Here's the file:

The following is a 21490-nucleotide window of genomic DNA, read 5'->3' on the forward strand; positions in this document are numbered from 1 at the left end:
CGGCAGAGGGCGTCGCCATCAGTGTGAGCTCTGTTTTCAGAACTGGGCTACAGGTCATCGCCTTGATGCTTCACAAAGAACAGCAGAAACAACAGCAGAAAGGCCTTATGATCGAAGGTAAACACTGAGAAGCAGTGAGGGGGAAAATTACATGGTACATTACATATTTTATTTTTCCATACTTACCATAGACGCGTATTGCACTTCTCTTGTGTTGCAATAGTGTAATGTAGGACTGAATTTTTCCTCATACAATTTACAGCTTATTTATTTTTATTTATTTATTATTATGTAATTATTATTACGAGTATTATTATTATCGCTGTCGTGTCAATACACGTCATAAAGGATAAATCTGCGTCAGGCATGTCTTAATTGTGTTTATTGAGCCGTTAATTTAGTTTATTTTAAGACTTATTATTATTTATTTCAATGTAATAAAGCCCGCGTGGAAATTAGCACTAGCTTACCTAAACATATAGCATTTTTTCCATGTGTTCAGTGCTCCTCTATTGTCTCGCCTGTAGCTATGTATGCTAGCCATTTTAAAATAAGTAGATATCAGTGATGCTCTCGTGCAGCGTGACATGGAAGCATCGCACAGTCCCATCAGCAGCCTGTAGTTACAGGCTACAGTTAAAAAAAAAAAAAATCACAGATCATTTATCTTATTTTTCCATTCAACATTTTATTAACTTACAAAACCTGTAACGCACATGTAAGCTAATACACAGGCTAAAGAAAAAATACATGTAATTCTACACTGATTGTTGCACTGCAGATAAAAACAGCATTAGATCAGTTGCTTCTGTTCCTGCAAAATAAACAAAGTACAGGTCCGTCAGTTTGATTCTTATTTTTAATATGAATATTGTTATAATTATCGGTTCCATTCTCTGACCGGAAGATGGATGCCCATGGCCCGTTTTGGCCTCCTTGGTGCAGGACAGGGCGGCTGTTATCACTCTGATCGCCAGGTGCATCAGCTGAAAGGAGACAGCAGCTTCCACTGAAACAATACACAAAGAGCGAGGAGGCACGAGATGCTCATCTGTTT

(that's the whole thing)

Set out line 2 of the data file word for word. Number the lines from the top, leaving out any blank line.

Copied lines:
CGGCAGAGGGCGTCGCCATCAGTGTGAGCTCTGTTTTCAGAACTGGGCTACAGGTCATCGCCTTGATGCTTCACAAAGAACAGCAGAAACAACAGCAGAAAGGCCTTATGATCGAAGGTAAACACTGAGAAGCAGTGAGGGGGAAAATTACATGGTACATTACATATTTTATTTTTCCATACTTACCATAGACGCGTATTGCACTTCTCTTGTGTTGCAATAGTGTAATGTAGGACTGAATTTTTCCTCATACAATTTACAGCTTATTTATTTTTATTTATTTATTATTATGTAATTATTATTACGAGTATTATTATTATCGCTGTCGTGTCAATACACGTCATAAAGGATAAATCTGCGTCAGGCATGTCTTAATTGTGTTTATTGAGCCGTTAATTTAGTTTATTTTAAGACTTATTATTATTTATTTCAATGTAATAAAGCCCGCGTGGAAATTAGCACTAGCTTACCTAAACATATAGCATTTTTTCCATGTGTTCAGTGCTCCTCTATTGTCTCGCCTGTAGCTATGTATGCTAGCCATTTTAAAATAAGTAGATATCAGTGATGCTCTCGTGCAGCGTGACATGGAAGCATCGCACAGTCCCATCAGCAGCCTGTAGTTACAGGCTACAGTTAAAAAAAAAAAAAATCACAGATCATTTATCTTATTTTTCCATTCAACATTTTATTAACTTACAAAACCTGTAACGCACATGTAAGCTAATACACAGGCTAAAGAAAAAATACATGTAATTCTACACTGATTGTTGCACTGCAGATAAAAACAGCATTAGATCAGTTGCTTCTGTTCCTGCAAAATAAACAAAGTACAGGTCCGTCAGTTTGATTCTTATTTTTAATATGAATATTGTTATAATTATCGGTTCCATTCTCTGACCGGAAGATGGATGCCCATGGCCCGTTTTGGCCTCCTTGGTGCAGGACAGGGCGGCTGTTATCACTCTGATCGCCAGGTGCATCAGCTGAAAGGAGACAGCAGCTTCCACTGAAACAATACACAAAGAGCGAGGAGGCACGAGATGCTCATCTGTTT